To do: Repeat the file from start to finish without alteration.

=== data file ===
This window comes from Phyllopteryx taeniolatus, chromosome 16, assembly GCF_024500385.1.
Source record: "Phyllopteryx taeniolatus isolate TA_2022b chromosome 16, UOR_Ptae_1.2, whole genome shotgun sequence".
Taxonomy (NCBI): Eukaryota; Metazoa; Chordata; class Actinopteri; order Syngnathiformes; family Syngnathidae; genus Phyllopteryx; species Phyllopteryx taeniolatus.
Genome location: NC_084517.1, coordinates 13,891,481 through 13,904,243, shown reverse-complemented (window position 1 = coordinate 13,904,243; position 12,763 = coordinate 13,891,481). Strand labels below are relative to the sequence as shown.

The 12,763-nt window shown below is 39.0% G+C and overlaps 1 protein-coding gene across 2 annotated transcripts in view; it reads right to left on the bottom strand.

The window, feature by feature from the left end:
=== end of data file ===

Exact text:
This window comes from Phyllopteryx taeniolatus, chromosome 16, assembly GCF_024500385.1.
Source record: "Phyllopteryx taeniolatus isolate TA_2022b chromosome 16, UOR_Ptae_1.2, whole genome shotgun sequence".
Taxonomy (NCBI): Eukaryota; Metazoa; Chordata; class Actinopteri; order Syngnathiformes; family Syngnathidae; genus Phyllopteryx; species Phyllopteryx taeniolatus.
Genome location: NC_084517.1, coordinates 13,891,481 through 13,904,243, shown reverse-complemented (window position 1 = coordinate 13,904,243; position 12,763 = coordinate 13,891,481). Strand labels below are relative to the sequence as shown.

The 12,763-nt window shown below is 39.0% G+C and overlaps 1 protein-coding gene across 2 annotated transcripts in view; it reads right to left on the bottom strand.

The window, feature by feature from the left end: